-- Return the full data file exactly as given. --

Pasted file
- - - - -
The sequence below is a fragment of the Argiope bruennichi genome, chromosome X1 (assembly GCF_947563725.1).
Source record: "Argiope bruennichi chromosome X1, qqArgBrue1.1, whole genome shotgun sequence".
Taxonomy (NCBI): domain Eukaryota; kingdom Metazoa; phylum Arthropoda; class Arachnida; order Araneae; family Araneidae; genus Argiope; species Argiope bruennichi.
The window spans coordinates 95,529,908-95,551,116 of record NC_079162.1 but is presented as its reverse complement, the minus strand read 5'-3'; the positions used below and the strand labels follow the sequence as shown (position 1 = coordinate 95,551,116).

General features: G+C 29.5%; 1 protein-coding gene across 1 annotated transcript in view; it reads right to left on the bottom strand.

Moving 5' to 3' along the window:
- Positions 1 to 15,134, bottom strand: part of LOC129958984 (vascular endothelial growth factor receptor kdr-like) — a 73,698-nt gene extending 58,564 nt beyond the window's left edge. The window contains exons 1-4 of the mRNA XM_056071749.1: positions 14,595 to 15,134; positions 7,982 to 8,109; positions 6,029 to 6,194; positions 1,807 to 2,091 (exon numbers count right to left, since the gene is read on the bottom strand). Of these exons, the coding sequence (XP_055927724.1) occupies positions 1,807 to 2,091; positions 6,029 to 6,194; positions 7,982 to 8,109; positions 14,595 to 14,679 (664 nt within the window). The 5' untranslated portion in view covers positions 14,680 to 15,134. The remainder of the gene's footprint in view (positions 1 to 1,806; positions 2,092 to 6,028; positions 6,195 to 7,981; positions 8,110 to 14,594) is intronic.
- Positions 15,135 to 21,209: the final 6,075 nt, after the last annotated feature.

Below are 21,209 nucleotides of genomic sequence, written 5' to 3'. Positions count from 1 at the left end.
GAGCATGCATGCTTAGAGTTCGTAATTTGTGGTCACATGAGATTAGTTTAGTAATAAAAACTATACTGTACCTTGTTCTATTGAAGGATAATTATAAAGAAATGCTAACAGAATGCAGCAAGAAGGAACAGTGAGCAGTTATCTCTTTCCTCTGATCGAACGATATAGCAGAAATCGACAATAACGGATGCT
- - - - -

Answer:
The sequence below is a fragment of the Argiope bruennichi genome, chromosome X1 (assembly GCF_947563725.1).
Source record: "Argiope bruennichi chromosome X1, qqArgBrue1.1, whole genome shotgun sequence".
Taxonomy (NCBI): domain Eukaryota; kingdom Metazoa; phylum Arthropoda; class Arachnida; order Araneae; family Araneidae; genus Argiope; species Argiope bruennichi.
The window spans coordinates 95,529,908-95,551,116 of record NC_079162.1 but is presented as its reverse complement, the minus strand read 5'-3'; the positions used below and the strand labels follow the sequence as shown (position 1 = coordinate 95,551,116).

General features: G+C 29.5%; 1 protein-coding gene across 1 annotated transcript in view; it reads right to left on the bottom strand.

Moving 5' to 3' along the window:
- Positions 1 to 15,134, bottom strand: part of LOC129958984 (vascular endothelial growth factor receptor kdr-like) — a 73,698-nt gene extending 58,564 nt beyond the window's left edge. The window contains exons 1-4 of the mRNA XM_056071749.1: positions 14,595 to 15,134; positions 7,982 to 8,109; positions 6,029 to 6,194; positions 1,807 to 2,091 (exon numbers count right to left, since the gene is read on the bottom strand). Of these exons, the coding sequence (XP_055927724.1) occupies positions 1,807 to 2,091; positions 6,029 to 6,194; positions 7,982 to 8,109; positions 14,595 to 14,679 (664 nt within the window). The 5' untranslated portion in view covers positions 14,680 to 15,134. The remainder of the gene's footprint in view (positions 1 to 1,806; positions 2,092 to 6,028; positions 6,195 to 7,981; positions 8,110 to 14,594) is intronic.
- Positions 15,135 to 21,209: the final 6,075 nt, after the last annotated feature.

Below are 21,209 nucleotides of genomic sequence, written 5' to 3'. Positions count from 1 at the left end.
GAGCATGCATGCTTAGAGTTCGTAATTTGTGGTCACATGAGATTAGTTTAGTAATAAAAACTATACTGTACCTTGTTCTATTGAAGGATAATTATAAAGAAATGCTAACAGAATGCAGCAAGAAGGAACAGTGAGCAGTTATCTCTTTCCTCTGATCGAACGATATAGCAGAAATCGACAATAACGGATGCT